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Lochcarron, Wester Ross,
Scottish Highlands

Tourist Information

Lochcarron lies amidst some of the finest scenery in the British Isles and is an absolute paradise for all those who love the great outdoors.

Main street of Lochcarron village

Many people who visit this beautiful area do so to escape from it all, to get away from the hustle and bustle of modern life, and to enjoy the peace and tranquillity and the truly spectacular views - it is an ideal spot for walkers, photographers, and artists.

And, the scenery can be just as spectacular in the winter-time as the photo below demonstrates. This shows the view from Lochcarron golf course with the bulk of "Wellington" in the background, and was taken on a superb still day towards the end of November.

Lochcarron golf course

To the immediate north and west lies the Applecross peninsula which is approached via the Bealach na Ba, the Pass of the Cattle, one of the highest roads in Britain. This road climbs from sea level to a height of 2,053 feet, and provides some spectacular views along the way. For those who watched and enjoyed Monty Halls' "Great Escape" series recently on BBC2, the view below should be familiar as his Land Rover was seen several times negotiating the climb up the Bealach.

the Bealach na Ba (the Pass of the Cattle)

A 20-minute walk from the car park at the summit affords some even more magnificent views in all directions, especially towards the Isles of Skye and Raasay to the west.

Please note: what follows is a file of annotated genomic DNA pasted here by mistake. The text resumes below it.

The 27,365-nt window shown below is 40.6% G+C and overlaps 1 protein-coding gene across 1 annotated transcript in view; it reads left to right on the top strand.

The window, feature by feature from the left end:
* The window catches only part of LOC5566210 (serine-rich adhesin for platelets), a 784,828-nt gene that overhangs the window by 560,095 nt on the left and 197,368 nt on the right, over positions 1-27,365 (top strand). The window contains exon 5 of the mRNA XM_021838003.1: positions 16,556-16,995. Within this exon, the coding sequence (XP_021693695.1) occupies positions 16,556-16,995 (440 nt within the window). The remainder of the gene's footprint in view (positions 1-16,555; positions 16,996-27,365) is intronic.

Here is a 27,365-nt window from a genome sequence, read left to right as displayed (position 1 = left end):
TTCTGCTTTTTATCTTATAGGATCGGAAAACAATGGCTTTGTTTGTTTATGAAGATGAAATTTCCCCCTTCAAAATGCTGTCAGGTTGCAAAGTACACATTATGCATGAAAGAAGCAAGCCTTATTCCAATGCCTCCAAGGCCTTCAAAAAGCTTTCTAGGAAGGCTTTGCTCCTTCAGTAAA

The view towards Skye and Raasay from the top of the Bealach na Ba

After negotiating the rugged high-level countryside on the approach, one's arrival back at sea level gives the feeling of reaching a haven of peace and tranquillity. Applecross village is a very pretty little place, and once again there are some superb views across the Inner Sound to Raasay and Skye.

View from Applecross Bay towards the Cuillin Hills on Skye

A little further to the north and west are the Torridon Hills, always a favourite area for walkers and climbers, and the Beinn Eighe National Nature Reserve. Further north still are beautiful Loch Maree, and Gairloch with its lovely white sandy beaches and links' golf course. Travelling further up the coast from Gairloch one reaches Inverewe Gardens which, despite being on a latitude more northerly than Moscow, contain exotic plants from all over the world, courtesy of the Gulf Stream.

Loch Maree

To the south and west are Loch Alsh and the new Skye Bridge, and the magnificent scenery of Glenelg (with its Pictish brochs) and Kintail. The Skye Bridge, now toll-free much to everyone's relief, provides easy and quick access to the whole of the Isle of Skye, and day trip tours to the various parts of the island are easily achievable from Lochcarron. For those who prefer the idea of a traditional crossing from the mainland to Skye, Glenelg still has a ferry service crossing over the sea to Skye, running during the summer months.

The Skye Bridge

A little further south around the coast from Glenelg, the view below shows the entrance to Loch Hourn as seen from the road leading round to Arnisdale. This road also passes the track leading down to Sandaig, the former home of Gavin Maxwell and his otters, Mijbil and Edal, made famous in his book "Ring of Bright Water".

Loch Hourn as seen from the road from Glenelg to Arnisdale. Sandaig, the former home of Gavin Maxwell, author of Ring of Bright Water, is not far from here.

Nearer to Lochcarron are the pretty villages of Shieldaig and Plockton, the latter being the location for the "Hamish MacBeth" TV series. To the surprise of many people, palm trees can be seen growing on the water front in Plockton, courtesy of the warming effects of the Gulf Stream.

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